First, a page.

This is also a lot like recovery. It’s not a single event to unlearn a lifetime of conditioning, it is an ongoing process.

Today, I am following Jean’s example and taking a risk. I am “getting political” about something that matters to me, and something that I believe should matter to every single woman that walks through the proverbial WFS door. I am scared to be “going there” in my official capacity as WFS President/CEO. I feel really vulnerable sharing these things in this public way, and as a public figure in this organization. Yet I know that my discomfort does not come close to comparing to the discomfort of my 4C Sisters of color. And I know that as a woman in a leadership position, my conscience would not be clear if I did not respond in some way to the issues that are currently being raised.

Today, I accept the responsibility of proactively learning from the resources available to me.

So here I am, asking my 4C Sisters:

  • What are we, the white women of WFS, willing to do to make sure that we fulfill the mission of WFS – to help all women find their individual path to recovery?
  • How can we effectively reach out to women of color and help them feel welcomed and included in our groups?
  • How can we hold each other accountable for creating a community that not only welcomes, but actively celebrates, every woman who finds our New Life Program?
Image Credit: https://iwda.org.au/what-does-intersectional-feminism-actually-mean/
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Happy Valentine’s Day!

Hello Competent Women!

I wanted to give a quick shout-out of love to all of our 4C women today! Whether you have a sweetheart or not, I sincerely hope that all of you can take a moment to practice a little self-love and self-appreciation today.

I remember one year, well before I found WFS, that I was feeling very sorry for myself on Valentine’s Day (Statement #2). I was single and I was moping about being without a sweetheart on this day that we set aside to celebrate love. I wandered listlessly into the grocery store during my lunch break to try to find something appealing to eat. Right at the entrance was a large display of Valentine’s candy and gifts, seemingly mocking my loneliness, all 75% off. “Wow,” I thought, “I could buy something for every single one of my friends for that price.”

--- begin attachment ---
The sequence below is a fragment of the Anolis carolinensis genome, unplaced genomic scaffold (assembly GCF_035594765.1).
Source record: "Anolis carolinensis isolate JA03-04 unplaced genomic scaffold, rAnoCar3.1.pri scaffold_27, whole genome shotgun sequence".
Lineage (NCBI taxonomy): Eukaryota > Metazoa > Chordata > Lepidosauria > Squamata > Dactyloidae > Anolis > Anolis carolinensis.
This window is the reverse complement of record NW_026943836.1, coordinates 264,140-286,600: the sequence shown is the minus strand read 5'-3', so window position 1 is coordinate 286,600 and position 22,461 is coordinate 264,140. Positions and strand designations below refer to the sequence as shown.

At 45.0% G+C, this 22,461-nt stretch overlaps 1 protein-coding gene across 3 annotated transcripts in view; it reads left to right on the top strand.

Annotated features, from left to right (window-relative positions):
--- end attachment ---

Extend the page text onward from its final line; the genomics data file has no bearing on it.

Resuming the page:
As the faces of the dear men and women in my life began to play like a slideshow in my mind, it slowly dawned on me that I did, in fact, have a whole lot of love surrounding me (#7). Sure, I wasn’t romantically involved with anyone, but lots of people loved me, and I loved them in myriad ways. I loved the way my best friend always took my side when I was struggling with a difficult situation. I loved that I could go to another one of my friend’s houses any time and just sit on the couch and watch bad t.v. with him when I was bored and feeling alone. I loved that I could get into wacky political debates with another one of my gal pals. And I realized that they probably loved at least a few things about me, too! (#10)

I resolved then and there to change my attitude and not spend a lonely evening feeling sorry myself (#13). I grabbed a basket and filled it to the brim with heart-shaped boxes of cheap confections and cheesy kid’s valentines cards (#6). I spent the afternoon making a mental list of who I wanted to share love with that evening and plotting my driving route (#12). When I got off work, I happily slogged through Seattle rush-hour traffic to make my rounds (#11). I didn’t call ahead of time, I just showed up on people’s doorsteps, silly V-day tchotchkes in hand, surprising my friends with my message of love, receiving a quick hug and maybe sharing a tear or two of surprised joy, and running off to the next house (#3). If they weren’t home, I left them a love-filled surprise and received messages of appreciation later (#10).

Since then, I’ve had many Valentine’s Days when I’ve had sweethearts, and plenty without (#13). I’ve had lonely single V-days, and lonely ones when I’ve been in a relationship, too (#4). One year early in my sobriety, the only living soul I could think of who loved me was my cat! (#10) I’ve isolated and wallowed in my misery some years (#2), and been able to turn myself around in others (#3). This year, I am single but definitely not alone (#5). I have thousands of Sisters worldwide, bonded together in overcoming our addictions, learning to give love, learning to receive love, and supporting each other as we learn to love ourselves a little more (#8).

What’s your favorite Valentine’s story? I invite you to comment below and share with the world! (Blog comments may be left anonymously.)

Much Love,
Adrienne Miller
President/CEO
Women for Sobriety, Inc.